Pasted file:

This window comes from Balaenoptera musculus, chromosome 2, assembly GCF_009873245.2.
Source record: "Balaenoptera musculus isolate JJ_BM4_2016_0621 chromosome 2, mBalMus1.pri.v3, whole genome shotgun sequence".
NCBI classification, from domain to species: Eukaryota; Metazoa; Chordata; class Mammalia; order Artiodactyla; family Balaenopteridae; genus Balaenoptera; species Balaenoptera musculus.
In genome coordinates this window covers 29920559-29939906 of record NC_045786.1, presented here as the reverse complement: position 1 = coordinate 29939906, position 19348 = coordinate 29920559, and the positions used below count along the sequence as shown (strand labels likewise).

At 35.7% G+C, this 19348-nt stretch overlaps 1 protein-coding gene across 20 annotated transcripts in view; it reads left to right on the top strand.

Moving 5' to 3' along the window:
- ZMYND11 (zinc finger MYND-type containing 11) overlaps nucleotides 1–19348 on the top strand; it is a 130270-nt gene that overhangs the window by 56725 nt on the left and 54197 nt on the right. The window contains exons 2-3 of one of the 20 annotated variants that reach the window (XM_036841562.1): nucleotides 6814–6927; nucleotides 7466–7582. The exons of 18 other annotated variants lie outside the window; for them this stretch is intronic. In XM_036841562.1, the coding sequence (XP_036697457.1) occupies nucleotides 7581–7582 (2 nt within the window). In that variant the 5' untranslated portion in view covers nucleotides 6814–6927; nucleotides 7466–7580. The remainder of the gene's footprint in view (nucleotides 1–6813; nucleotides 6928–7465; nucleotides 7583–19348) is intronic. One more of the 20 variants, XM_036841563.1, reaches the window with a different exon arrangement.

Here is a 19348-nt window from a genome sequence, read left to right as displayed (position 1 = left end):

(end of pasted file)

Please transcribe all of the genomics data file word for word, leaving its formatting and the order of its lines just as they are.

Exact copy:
This window comes from Balaenoptera musculus, chromosome 2, assembly GCF_009873245.2.
Source record: "Balaenoptera musculus isolate JJ_BM4_2016_0621 chromosome 2, mBalMus1.pri.v3, whole genome shotgun sequence".
NCBI classification, from domain to species: Eukaryota; Metazoa; Chordata; class Mammalia; order Artiodactyla; family Balaenopteridae; genus Balaenoptera; species Balaenoptera musculus.
In genome coordinates this window covers 29920559-29939906 of record NC_045786.1, presented here as the reverse complement: position 1 = coordinate 29939906, position 19348 = coordinate 29920559, and the positions used below count along the sequence as shown (strand labels likewise).

At 35.7% G+C, this 19348-nt stretch overlaps 1 protein-coding gene across 20 annotated transcripts in view; it reads left to right on the top strand.

Moving 5' to 3' along the window:
- ZMYND11 (zinc finger MYND-type containing 11) overlaps nucleotides 1–19348 on the top strand; it is a 130270-nt gene that overhangs the window by 56725 nt on the left and 54197 nt on the right. The window contains exons 2-3 of one of the 20 annotated variants that reach the window (XM_036841562.1): nucleotides 6814–6927; nucleotides 7466–7582. The exons of 18 other annotated variants lie outside the window; for them this stretch is intronic. In XM_036841562.1, the coding sequence (XP_036697457.1) occupies nucleotides 7581–7582 (2 nt within the window). In that variant the 5' untranslated portion in view covers nucleotides 6814–6927; nucleotides 7466–7580. The remainder of the gene's footprint in view (nucleotides 1–6813; nucleotides 6928–7465; nucleotides 7583–19348) is intronic. One more of the 20 variants, XM_036841563.1, reaches the window with a different exon arrangement.

Here is a 19348-nt window from a genome sequence, read left to right as displayed (position 1 = left end):